Let’s talk about making holidays better for children in separated or divorced families. Many children are living with separated parents. They may be spending time with one parent for one of the holidays and then with the other parent for the next holiday – or co-parents could find creative ways to share important holidays or celebrations (“I get the kids on Christmas Eve and you get them on Christmas Day,” for instance).
It is important, during the holidays (and at all other times, actually), to make sure that the children enjoy their time with both parents and with both parents’ extended families and sets of friends.
The holidays can sometimes be very emotional times. Planning for the holidays can start months in advance. Conversations about the holidays and where they will be spent, with whom they will be spent and how they will be spent, right down to the menu and number of guests are not uncommonly occurring well before the holidays arrive.
Your child may be part of or privy to some of the conversations and some of the planning. Even though we would never hurt our child or make our child unhappy or sad, sometimes we lose perspective or don’t realize that some of our actions and or statements have unintended results and hurt our children.
So we need to keep all of this in perspective. Here to help keep all of this in perspective are 4 things to think about for Thanksgiving and other holidays and letting children enjoy them:
How to Help Children Enjoy Their Post-Divorce Holidays
BEFORE THE HOLIDAYS:
1. Children should not be made to feel as if they are responsible for holiday schedules.
Telling your child that you are sorry they won’t be with you this year or that you’ll miss them when they are gone or that the holiday is not the same without them or that everyone will miss them, will only make your child sad and make your child wish that they could help you avoid being sad or avoid everyone missing them. Your child can’t help you! Your child is subject to the holiday schedule which has been set and the schedule is not the child’s “fault”. The schedule is not under their control and not of their choosing.
DURING THE HOLIDAYS:
2. Children ought to be able to enjoy the holidays no matter with whom the holidays are spent. Negative comments about the other parent should be prohibited from anyone in your child’s presence.
Make sure that other people who will be with you and around your child know “the rules”. Make sure they know that YOU want your child to enjoy and have a stress-free holiday.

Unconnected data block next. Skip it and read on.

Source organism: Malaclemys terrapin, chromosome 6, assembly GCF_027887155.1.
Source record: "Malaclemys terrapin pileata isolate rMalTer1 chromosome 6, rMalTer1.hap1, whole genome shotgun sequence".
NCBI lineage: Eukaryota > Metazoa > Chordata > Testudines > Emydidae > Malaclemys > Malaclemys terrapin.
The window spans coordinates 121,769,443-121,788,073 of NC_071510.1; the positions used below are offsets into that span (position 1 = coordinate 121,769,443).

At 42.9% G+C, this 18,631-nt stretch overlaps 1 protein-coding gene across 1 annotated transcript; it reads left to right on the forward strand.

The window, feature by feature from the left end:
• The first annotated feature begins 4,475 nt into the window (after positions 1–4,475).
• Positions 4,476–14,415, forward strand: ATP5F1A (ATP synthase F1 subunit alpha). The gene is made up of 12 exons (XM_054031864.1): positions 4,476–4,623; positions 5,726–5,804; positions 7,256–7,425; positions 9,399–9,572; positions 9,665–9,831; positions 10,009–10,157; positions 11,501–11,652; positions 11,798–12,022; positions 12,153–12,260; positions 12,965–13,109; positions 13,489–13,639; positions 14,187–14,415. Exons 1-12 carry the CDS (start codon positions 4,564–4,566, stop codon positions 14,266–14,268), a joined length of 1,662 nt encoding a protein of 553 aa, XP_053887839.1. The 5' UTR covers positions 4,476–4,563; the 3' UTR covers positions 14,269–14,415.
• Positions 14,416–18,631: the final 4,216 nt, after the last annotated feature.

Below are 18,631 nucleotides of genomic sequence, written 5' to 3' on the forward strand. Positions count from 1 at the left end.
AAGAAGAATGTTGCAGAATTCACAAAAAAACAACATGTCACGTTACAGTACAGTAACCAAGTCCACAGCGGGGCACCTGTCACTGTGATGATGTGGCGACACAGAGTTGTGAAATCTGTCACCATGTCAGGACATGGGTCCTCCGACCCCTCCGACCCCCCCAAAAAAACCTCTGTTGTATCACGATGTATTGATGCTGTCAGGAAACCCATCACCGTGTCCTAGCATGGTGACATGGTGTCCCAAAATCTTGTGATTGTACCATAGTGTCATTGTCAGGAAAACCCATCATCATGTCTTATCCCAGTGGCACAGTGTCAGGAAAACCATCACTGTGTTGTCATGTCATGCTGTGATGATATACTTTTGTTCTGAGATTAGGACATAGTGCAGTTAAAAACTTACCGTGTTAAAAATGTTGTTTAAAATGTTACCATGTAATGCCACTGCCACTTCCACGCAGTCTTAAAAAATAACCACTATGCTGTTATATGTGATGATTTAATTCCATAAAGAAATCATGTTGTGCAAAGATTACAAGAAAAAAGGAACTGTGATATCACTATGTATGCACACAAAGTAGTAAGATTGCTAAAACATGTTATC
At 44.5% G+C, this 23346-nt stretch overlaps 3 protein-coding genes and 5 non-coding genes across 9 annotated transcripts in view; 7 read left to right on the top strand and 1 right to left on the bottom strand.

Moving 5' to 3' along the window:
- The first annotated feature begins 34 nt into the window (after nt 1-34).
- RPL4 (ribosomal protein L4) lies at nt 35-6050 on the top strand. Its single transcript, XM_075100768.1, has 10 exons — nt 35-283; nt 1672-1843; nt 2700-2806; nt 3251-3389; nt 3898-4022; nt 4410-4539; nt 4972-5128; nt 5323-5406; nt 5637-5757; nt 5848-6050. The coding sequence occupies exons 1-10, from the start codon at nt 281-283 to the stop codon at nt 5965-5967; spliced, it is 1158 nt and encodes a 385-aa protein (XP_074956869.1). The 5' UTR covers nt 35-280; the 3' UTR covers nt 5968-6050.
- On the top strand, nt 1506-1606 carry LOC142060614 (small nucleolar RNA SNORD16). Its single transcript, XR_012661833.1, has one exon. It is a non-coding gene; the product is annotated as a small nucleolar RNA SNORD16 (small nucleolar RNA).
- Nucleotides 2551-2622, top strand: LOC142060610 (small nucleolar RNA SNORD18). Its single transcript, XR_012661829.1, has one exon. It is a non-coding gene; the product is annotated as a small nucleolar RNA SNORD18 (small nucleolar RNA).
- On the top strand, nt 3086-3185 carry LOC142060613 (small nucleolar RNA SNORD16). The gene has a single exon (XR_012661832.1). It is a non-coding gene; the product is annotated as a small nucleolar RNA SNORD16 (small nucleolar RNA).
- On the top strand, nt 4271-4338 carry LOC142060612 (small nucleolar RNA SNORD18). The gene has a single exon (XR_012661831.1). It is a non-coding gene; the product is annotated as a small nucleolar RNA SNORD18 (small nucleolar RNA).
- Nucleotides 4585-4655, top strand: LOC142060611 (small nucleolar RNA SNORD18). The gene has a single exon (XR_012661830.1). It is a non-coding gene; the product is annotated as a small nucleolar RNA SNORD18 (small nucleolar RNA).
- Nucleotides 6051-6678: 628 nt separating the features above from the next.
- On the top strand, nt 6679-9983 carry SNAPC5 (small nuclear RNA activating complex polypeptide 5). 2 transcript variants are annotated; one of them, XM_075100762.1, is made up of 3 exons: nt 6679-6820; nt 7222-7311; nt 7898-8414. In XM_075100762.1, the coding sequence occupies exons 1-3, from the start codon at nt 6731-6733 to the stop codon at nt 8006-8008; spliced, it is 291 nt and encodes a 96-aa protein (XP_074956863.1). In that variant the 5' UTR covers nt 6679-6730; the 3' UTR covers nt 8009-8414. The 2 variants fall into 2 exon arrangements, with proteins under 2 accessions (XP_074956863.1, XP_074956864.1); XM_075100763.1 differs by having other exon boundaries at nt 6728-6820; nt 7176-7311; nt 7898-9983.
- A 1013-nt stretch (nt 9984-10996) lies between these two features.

3. Children should be free to talk about the other parent and relate things they’ve done with the other parent or things that have happened with the other parent without thinking that this will bring out “disapproval” or “criticism” of any type.
Make sure that you avoid negative facial expressions and negative comments if your child talks about things involving the other parent.
Do not question or interrogate your child about the other parent and things the other parent is doing or things the child has done with them. You will find that silence from you will lead to the comfort of the child. You will also discover that your child will give you much more information (maybe more than you want) regarding life in the other household.
4. Children should not be stressed during exchanges.
Make sure that exchanges of your child and their clothes and anything else the child wishes to bring or take are pleasant and without stress.
If the time or place for an exchange is moved by the other parent, explain to your child that you and the other parent have “agreed” to a new time or place.
If you have to change the time or place and the other parent refuses, find someone to help you with the exchange. Let the child know that you have another obligation. Make sure your substitute “exchanger” knows the rules.
Keep your child’s viewpoint in mind and be conscious of your child’s feelings, perceptions and need for comfort. Doing this will help you avoid involuntarily creating stress in his/her life. Imagining, for a while, what a child hears and sees and how a child may want to “fix” an “un-fixable” situation, may help you be more aware of how things you can control can make your child’s life and holidays more enjoyable and full of a lot more good memories. Let’s work on making holidays better for children of separated or divorced parents.